You’d think that deporting felons would get you a round of applause. Well, not if you’re in Houston.
Local U.S. Immigration and Customs Enforcement officials announced last week that they returned almost 15,800 undocumented workers to their home countries during the last fiscal year. Of those, 48% had previous criminal convictions. ICE’s Director of Detention and Removal Operations in the Houston district confirmed that the agency’s increased are raids aimed at getting “criminal aliens” out of the country.
Applause, applause, right?
Associate Director of the University of Houston Center for Mexican American Lorenzo Cano says no. “We’re treating undocumented Mexican workers as if they were part of Al-Qaeda,” he tells Hair Balls. “If someone who is undocumented is engaged in a felony, it would be difficult to argue for them, yes. But the problem is that the vast majority of these raids have been committed against people who are hard working and basically just trying to provide for their families.”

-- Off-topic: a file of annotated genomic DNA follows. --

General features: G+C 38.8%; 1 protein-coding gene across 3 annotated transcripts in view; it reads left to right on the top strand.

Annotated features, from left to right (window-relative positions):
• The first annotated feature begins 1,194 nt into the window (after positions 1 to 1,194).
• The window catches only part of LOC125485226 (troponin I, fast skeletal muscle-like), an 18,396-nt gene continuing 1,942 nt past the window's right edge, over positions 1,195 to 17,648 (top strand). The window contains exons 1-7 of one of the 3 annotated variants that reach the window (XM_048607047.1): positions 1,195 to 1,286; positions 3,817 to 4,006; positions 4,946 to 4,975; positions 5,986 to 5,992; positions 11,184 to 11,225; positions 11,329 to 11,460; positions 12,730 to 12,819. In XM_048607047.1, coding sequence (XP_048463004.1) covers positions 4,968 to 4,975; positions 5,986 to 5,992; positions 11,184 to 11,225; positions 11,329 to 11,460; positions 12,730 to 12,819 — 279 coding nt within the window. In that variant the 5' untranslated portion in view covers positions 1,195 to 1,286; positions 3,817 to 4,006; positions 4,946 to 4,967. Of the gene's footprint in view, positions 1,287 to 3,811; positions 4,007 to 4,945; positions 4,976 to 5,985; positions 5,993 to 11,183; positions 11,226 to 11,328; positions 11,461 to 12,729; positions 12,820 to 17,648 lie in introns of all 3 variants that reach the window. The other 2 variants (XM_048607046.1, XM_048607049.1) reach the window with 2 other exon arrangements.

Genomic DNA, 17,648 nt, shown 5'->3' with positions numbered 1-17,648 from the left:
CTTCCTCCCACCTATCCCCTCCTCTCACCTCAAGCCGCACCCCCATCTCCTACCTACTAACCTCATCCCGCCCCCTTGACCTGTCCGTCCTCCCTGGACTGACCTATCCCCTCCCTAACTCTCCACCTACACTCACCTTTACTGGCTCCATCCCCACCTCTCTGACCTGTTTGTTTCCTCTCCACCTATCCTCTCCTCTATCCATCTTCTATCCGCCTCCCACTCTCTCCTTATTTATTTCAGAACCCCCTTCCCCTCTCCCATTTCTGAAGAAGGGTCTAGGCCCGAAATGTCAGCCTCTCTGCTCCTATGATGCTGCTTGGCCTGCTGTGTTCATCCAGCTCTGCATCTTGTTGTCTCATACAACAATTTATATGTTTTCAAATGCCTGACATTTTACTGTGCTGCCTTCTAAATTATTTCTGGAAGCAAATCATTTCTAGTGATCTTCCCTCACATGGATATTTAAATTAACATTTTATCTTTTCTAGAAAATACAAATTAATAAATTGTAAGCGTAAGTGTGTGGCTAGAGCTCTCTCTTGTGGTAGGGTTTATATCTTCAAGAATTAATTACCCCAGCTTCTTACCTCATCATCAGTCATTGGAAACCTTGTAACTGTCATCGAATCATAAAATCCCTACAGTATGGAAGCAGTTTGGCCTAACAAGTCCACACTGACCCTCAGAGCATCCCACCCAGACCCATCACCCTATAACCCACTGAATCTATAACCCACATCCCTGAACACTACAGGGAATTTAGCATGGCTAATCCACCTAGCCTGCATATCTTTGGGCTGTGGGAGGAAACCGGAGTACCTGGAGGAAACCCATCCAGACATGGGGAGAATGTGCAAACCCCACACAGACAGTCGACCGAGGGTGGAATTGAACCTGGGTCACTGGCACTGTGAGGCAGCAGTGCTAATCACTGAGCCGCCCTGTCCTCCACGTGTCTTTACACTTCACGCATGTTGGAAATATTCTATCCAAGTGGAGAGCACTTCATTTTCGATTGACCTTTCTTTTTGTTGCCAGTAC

So ICE’s plans to go after felons? “I think they’re just doing a public relations campaign,” says Cano. “They have been swept up in this growing anti-immigrant sentiment in the United States. These raids are uncalled for. These are politically motivated attacks against the people that are the least powerful, the least able to protect themselves. I feel this is wrong and a violation of their human rights.
He goes on, “We’re calling on the new administration for a moratorium on the raids until the Senate and the House are able to put together an immigration reform bill that would not violate the civil rights of these workers and their families.”
But how do we protect ourselves against criminal immigrants – the murderers, thieves, rapists that are among the 15,800 ICE just picked up – if human rights advocates want us to have a moratorium on all raids?
“We live in two Americas: One that is xenophobic, racist, and sexist. And then there’s another U.S., that’s compassionate and understanding. One that knows we need to respect human rights. That’s what Americans need to think about.”
Compassionate? Understanding? I don’t know … we’ve never been very good at that when it came to felons.
— Olivia Flores Alvarez
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